Watch Lyft and Uber drivers swarm to Capitol to support bill
Ride-hailing companies Uber and Lyft are threatening to launch a ballot measure if they don’t get to rewrite new labor rules dictating who must be treated as an employee, officials at Lyft said Thursday.
The two companies are proposing some benefits for drivers in exchange for an exemption from proposed labor rules that would allow them to continue classifying drivers as independent contractors. The two companies plan to pour $30 million each into a fund for a ballot measure if they don’t get their way, officials at Lyft said.
Late Thursday, gig economy food-delivery service DoorDash said it would commit another $30 million to the proposed initiative.
The announcements come as the window closes to win an exemption from an existing bill that will force employers to treat independent contractors as employees. That legislation, Assembly Bill 5, would codify a California Supreme Court ruling known as Dynamex that restricts when employers can classify workers as independent contractors and deny them benefits like overtime, sick leave and minimum wage.
AB 5 author, Assemblywoman Lorena Gonzalez, D-San Diego, has made it clear she doesn’t intend to give exemptions to the ride-hailing companies through the bill.
The companies insist that their business model relies on being able to treat employees as independent contractors and that many drivers prefer the flexibility the company offers.
Lyft released a study on Thursday that suggested it would have fewer 300,000 fewer drivers in California if Gonzalez’s bill becomes law and it is compelled to provide schedules, breaks and full employment benefits to drivers.
“We are working on a solution that provides drivers with strong protections that include an earnings guarantee, a system of worker-directed portable benefits, and first-of-its kind industry-wide sectoral bargaining, without jeopardizing the flexibility drivers tell us they value so much,” Lyft spokesman Adrian Durbin said in a statement Thursday. “We remain focused on reaching a deal, and are confident about bringing this issue to the voters if necessary.”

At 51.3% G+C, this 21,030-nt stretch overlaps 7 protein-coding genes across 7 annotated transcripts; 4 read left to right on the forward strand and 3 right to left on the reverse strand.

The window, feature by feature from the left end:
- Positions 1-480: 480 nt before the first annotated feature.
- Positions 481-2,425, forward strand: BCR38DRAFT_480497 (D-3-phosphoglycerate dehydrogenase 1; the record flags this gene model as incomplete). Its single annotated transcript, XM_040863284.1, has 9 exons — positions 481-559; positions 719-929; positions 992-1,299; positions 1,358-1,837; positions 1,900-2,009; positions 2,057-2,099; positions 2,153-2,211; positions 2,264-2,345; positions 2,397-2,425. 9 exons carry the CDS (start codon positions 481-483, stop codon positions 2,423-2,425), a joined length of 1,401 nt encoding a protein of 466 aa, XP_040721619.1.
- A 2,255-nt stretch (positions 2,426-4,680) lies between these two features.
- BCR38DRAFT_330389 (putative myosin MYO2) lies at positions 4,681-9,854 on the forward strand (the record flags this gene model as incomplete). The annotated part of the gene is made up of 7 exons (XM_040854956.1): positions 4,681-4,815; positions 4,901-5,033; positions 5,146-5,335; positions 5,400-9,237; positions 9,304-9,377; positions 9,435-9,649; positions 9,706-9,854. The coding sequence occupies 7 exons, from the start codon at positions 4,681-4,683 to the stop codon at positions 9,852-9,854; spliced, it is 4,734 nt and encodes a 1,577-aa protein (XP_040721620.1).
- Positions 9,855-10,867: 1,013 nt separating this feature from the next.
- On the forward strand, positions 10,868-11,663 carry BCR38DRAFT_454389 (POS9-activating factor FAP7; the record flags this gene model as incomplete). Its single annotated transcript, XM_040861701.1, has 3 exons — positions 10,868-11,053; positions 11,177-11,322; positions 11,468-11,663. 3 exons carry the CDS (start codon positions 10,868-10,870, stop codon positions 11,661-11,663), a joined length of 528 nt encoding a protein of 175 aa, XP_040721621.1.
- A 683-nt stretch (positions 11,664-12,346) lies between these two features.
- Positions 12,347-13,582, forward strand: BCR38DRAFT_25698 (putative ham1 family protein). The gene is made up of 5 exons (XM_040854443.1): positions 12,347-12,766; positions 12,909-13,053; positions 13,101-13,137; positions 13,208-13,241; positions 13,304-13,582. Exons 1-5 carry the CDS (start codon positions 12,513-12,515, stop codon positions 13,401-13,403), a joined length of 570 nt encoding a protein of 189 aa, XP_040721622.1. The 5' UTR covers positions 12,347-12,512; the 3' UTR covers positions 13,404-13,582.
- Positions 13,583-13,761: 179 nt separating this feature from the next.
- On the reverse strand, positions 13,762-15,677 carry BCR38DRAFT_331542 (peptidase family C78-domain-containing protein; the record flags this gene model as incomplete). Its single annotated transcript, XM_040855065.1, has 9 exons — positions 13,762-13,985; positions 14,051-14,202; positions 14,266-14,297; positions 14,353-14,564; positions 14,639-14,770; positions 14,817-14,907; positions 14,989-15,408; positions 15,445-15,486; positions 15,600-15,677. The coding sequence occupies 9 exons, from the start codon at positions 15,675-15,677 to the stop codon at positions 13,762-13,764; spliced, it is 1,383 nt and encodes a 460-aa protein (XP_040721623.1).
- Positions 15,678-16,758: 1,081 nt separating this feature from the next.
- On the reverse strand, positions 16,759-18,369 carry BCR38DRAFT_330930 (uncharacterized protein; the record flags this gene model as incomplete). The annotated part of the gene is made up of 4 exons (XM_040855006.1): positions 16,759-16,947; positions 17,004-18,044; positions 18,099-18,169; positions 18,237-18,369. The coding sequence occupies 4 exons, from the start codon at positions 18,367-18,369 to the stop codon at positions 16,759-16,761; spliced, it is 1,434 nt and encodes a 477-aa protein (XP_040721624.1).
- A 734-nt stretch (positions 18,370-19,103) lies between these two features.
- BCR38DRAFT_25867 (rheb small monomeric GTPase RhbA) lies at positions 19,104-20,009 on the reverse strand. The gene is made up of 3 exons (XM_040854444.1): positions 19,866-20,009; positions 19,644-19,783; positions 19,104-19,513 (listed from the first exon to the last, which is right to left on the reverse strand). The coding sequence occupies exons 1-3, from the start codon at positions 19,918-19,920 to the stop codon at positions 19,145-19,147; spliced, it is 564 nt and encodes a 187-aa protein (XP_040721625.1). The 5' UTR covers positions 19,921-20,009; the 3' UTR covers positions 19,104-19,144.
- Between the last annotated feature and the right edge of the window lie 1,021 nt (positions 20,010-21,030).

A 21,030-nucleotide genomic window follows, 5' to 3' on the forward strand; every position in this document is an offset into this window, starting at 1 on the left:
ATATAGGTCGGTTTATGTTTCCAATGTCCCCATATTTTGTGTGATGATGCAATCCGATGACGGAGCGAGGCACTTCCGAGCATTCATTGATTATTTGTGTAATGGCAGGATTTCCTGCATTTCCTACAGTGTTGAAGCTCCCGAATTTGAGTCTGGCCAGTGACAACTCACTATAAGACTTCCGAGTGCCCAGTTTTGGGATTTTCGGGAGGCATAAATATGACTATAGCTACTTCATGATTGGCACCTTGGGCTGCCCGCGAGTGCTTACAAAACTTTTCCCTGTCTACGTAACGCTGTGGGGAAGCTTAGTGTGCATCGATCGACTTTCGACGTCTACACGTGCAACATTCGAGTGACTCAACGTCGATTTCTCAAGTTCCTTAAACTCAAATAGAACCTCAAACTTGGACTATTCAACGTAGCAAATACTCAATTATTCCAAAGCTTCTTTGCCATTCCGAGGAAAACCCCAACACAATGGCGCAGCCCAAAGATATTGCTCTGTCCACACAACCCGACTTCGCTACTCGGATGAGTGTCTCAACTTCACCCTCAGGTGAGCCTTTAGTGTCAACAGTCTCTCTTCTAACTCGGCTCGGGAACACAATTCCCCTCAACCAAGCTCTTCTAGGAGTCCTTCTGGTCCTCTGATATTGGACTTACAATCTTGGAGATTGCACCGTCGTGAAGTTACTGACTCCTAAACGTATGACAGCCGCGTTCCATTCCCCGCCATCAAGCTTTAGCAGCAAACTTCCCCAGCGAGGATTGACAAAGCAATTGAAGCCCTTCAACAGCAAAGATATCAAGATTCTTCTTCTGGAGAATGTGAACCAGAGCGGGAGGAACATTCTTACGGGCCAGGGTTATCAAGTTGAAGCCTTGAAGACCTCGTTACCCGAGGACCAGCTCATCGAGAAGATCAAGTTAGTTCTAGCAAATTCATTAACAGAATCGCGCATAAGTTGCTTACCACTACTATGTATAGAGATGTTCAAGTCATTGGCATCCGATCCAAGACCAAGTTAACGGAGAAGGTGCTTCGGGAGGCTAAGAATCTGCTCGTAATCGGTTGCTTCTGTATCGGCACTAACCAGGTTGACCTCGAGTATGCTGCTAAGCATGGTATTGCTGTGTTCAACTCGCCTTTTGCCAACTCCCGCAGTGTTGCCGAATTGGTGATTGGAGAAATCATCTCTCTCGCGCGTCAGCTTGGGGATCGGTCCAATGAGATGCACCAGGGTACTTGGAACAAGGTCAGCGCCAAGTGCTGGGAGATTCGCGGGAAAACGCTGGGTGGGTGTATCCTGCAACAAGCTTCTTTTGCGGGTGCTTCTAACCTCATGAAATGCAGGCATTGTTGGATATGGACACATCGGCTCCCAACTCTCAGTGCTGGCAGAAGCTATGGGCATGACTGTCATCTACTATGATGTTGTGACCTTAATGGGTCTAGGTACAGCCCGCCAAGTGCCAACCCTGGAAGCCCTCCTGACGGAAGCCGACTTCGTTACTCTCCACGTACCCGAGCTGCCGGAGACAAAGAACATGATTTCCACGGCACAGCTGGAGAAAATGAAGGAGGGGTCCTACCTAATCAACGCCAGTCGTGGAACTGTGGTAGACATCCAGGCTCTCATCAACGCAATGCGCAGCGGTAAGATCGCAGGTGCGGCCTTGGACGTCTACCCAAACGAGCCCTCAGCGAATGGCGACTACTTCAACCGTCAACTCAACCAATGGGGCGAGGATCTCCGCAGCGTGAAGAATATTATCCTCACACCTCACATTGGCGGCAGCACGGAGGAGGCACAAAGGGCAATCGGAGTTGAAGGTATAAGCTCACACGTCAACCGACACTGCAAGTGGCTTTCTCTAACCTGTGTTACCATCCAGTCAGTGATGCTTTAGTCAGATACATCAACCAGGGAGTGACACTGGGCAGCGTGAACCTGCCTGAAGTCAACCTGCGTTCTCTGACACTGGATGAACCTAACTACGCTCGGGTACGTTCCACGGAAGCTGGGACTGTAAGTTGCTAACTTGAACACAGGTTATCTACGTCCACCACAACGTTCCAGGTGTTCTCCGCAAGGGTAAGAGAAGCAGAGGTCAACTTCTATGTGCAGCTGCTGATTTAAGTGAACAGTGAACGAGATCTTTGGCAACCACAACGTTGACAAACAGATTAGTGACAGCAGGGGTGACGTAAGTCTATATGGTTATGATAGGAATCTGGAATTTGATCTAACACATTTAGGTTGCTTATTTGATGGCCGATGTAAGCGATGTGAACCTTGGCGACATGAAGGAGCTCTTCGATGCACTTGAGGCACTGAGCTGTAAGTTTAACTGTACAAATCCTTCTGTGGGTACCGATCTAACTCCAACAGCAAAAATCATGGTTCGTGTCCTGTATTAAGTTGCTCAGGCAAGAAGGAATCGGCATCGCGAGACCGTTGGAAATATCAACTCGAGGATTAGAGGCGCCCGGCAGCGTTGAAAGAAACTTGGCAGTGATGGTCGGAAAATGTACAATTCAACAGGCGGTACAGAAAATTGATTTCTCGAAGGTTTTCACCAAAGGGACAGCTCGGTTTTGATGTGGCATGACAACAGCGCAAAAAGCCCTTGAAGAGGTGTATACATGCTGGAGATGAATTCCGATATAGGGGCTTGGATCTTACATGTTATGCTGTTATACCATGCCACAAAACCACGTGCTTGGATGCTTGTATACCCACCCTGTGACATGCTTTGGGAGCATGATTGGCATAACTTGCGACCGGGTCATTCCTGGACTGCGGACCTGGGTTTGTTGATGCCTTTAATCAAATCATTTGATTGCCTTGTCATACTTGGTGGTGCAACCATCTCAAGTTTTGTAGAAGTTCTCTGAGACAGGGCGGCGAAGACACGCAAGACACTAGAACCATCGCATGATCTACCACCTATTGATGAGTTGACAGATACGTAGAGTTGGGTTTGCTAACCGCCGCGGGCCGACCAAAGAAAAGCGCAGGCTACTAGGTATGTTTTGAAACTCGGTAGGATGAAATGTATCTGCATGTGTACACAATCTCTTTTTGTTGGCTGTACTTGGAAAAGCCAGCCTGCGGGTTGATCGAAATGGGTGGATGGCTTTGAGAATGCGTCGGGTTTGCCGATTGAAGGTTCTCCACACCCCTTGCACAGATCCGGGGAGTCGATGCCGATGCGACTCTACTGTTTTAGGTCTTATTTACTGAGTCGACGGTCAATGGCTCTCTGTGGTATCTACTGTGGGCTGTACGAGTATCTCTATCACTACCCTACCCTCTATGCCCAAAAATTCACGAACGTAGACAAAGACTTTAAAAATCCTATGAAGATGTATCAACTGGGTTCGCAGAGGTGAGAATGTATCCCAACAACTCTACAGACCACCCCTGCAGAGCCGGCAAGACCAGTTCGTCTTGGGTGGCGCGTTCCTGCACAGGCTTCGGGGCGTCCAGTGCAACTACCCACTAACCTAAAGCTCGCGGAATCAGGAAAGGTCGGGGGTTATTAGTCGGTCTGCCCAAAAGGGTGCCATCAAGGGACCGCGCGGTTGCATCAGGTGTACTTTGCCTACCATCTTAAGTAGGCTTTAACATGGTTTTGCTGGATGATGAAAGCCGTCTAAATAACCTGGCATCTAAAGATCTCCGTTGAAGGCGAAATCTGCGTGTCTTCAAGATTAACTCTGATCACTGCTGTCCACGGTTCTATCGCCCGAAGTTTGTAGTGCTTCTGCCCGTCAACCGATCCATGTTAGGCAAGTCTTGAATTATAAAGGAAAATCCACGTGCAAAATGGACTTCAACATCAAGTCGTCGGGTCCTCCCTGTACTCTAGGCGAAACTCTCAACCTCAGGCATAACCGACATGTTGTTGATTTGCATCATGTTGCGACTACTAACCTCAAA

On Twitter, Gonzalez blasted the tech companies’ plan to challenge the proposed law.
“Billionaires who say they can’t pay minimum wages to their workers say they will spend tens of millions to avoid labor laws. Just pay your damn workers,” she wrote.
California Labor Federation Executive-Secretary Treasurer Art Pulaski added that state labor would be unified in opposing such a measure and would “meet the gig companies’ absurd political spending with a vigorous worker-led campaign.”
“This announcement lays bare the real motivation of multi-billion dollar gig companies,” he said in a statement. “They never cared about their drivers or workers. The only thing they care about is their bottom line and making their executives even richer than they already are.”
Lyft officials are proposing a wage guarantee that drivers would earn at least 32 percent above the local minimum wage plus reimbursement for expenses. Under the proposal, they said drivers would have no limit on their earnings, and tips would be added on top of their guaranteed wages.
The companies are also proposing a fund that could cover benefits for drivers, such as paid sick and family leave. The companies are not suggesting allowing drivers to unionize, but are instead proposing a system of “sectoral bargaining” which would let gig economy drivers negotiate industry-wide benefits.
Officials at labor union SEIU told The Bee Wednesday they are pushing to pass AB 5 without an exemption for ride-hailing companies and fighting to allow Uber and Lyft workers to unionize. They said they were in talks with Gov. Gavin Newsom’s chief of staff Ann O’Leary.
“The governor’s office and Ann O’Leary have always worked to forge a way forward by upholding the status and protections gig workers would gain under AB5,” SEIU state council President Bob Schoonover said in a statement.
“California has a long history of creating labor law for specific industries that extend wages, protections and collective bargaining for excluded workers. That is the kind of change gig workers need and are fighting for.”